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Omaha-based Seim Johnson, a business associate of a number of healthcare providers in Nebraska and beyond, has announced that one of its laptop computers was stolen in Nashville, Tennessee, exposing nearly 31,000 healthcare patient records.
The laptop computer contained the protected health information (PHI) of 30,972 healthcare patients, 4,200 of whom were patients of Community Hospital in McCook, Nebraska. It is not clear which other healthcare providers were working with Seim Johnson and have been impacted by the data breach.
The types of PHI exposed varied from patient to patient, although many had their name, patient identification number, medical record number, or a visit number exposed. In a limited number of cases, Social Security numbers were compromised, although no financial information was stored on the laptop.
Patients are in the process of being informed of the privacy breach. If a Social Security number was stored on the laptop, patients will have been specifically informed of this in their breach notification letter.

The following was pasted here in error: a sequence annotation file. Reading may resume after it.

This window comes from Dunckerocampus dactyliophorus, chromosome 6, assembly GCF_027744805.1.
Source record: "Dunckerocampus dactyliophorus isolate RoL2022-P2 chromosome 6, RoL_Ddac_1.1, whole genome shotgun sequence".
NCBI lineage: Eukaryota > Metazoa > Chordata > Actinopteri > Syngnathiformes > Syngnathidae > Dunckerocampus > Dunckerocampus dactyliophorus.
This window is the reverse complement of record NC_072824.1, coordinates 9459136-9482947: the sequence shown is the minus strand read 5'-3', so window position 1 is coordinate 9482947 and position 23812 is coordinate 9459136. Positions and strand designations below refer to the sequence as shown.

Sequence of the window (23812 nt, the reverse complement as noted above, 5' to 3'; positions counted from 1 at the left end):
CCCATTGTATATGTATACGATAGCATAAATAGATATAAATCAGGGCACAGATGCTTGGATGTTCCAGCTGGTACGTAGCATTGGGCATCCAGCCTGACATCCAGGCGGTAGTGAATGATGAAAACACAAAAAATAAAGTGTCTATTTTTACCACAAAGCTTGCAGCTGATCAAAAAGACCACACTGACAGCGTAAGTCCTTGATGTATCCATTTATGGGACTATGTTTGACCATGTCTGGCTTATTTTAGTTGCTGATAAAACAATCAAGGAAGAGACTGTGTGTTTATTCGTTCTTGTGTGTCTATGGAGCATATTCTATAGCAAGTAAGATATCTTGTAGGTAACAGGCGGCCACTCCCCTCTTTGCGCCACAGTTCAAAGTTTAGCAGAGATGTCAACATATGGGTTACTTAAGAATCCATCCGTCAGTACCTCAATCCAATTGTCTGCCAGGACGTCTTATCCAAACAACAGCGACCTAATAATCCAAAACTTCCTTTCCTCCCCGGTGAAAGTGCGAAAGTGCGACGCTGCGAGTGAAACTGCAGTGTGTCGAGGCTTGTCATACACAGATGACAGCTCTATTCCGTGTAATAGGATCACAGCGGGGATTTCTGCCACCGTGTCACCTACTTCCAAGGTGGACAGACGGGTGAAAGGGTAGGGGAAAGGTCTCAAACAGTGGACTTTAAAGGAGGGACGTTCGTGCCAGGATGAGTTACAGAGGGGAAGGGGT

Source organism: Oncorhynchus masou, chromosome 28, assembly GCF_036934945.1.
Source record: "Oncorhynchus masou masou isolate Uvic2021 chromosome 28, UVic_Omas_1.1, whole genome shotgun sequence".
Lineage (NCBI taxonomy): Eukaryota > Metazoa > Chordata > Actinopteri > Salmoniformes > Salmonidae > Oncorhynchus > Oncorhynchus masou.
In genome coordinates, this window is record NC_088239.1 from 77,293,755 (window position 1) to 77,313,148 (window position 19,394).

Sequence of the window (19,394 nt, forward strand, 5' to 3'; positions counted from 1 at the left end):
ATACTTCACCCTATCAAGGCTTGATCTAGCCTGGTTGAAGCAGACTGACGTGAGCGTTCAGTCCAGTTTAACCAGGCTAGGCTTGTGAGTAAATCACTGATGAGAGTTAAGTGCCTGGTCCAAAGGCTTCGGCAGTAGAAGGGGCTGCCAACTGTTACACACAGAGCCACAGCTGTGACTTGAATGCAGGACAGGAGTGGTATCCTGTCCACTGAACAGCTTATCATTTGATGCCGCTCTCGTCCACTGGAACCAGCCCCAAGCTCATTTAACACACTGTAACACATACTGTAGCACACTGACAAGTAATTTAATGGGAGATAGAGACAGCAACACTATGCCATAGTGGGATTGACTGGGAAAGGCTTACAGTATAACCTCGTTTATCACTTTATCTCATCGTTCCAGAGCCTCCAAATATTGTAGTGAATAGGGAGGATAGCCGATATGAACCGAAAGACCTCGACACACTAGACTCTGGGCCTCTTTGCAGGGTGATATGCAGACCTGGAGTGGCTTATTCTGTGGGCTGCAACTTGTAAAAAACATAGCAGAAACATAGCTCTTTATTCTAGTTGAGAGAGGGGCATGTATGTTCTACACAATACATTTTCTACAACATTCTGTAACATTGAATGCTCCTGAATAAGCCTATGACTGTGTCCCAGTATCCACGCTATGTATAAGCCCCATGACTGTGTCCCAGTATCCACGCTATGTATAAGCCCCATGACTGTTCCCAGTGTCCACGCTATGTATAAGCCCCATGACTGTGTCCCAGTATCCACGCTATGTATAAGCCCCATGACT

It is company policy at Seim Johnson to encrypt all data stored on laptop computers, which are also protected with a password. Encryption software was used to protect the data stored on the stolen laptop, although an investigation into the incident revealed that the data encryption software was likely not to have been functioning correctly. Since it cannot be confirmed whether the encryption protected data stored on the laptop, the company has begun notifying all patients of a potential breach of their confidential data.
HIPAA Business Associate Data Breaches Now Something of a Rarity
Following the introduction of the HIPAA Omnibus Rule, business associates of covered entities had a torrid time with many reporting data breaches in the months that followed. However, now it is a relatively rare for a business associate of a HIPAA covered entity to suffer a data breach.
The last business associate data breach before the recent announcement of the Seim Johnson laptop theft was that of pharmacy benefits manager EnvisionRx. A mailing error resulted in names, medication details, and dates of service of 540 individuals being inadvertently disclosed. That privacy breach reported to OCR in October, 2015., as was a breach at Insurance Data Services, from whom 2,918 paper records were stolen.
Sunquest Information Systems reported the theft of a laptop computer containing 2,100 records in September, and EBPMA reported a 1,494-record breach in July. Also reported in July was the Medical Informatics Engineering data breach, which impacted 3,900,000 individuals.
A total of 15 data breaches were reported to have involved business associates in 2015 out of the 267 data breaches reported to OCR all year. This is a considerable improvement on 2014 and 2013, when business associates were involved in 78 and 72 data breaches respectively.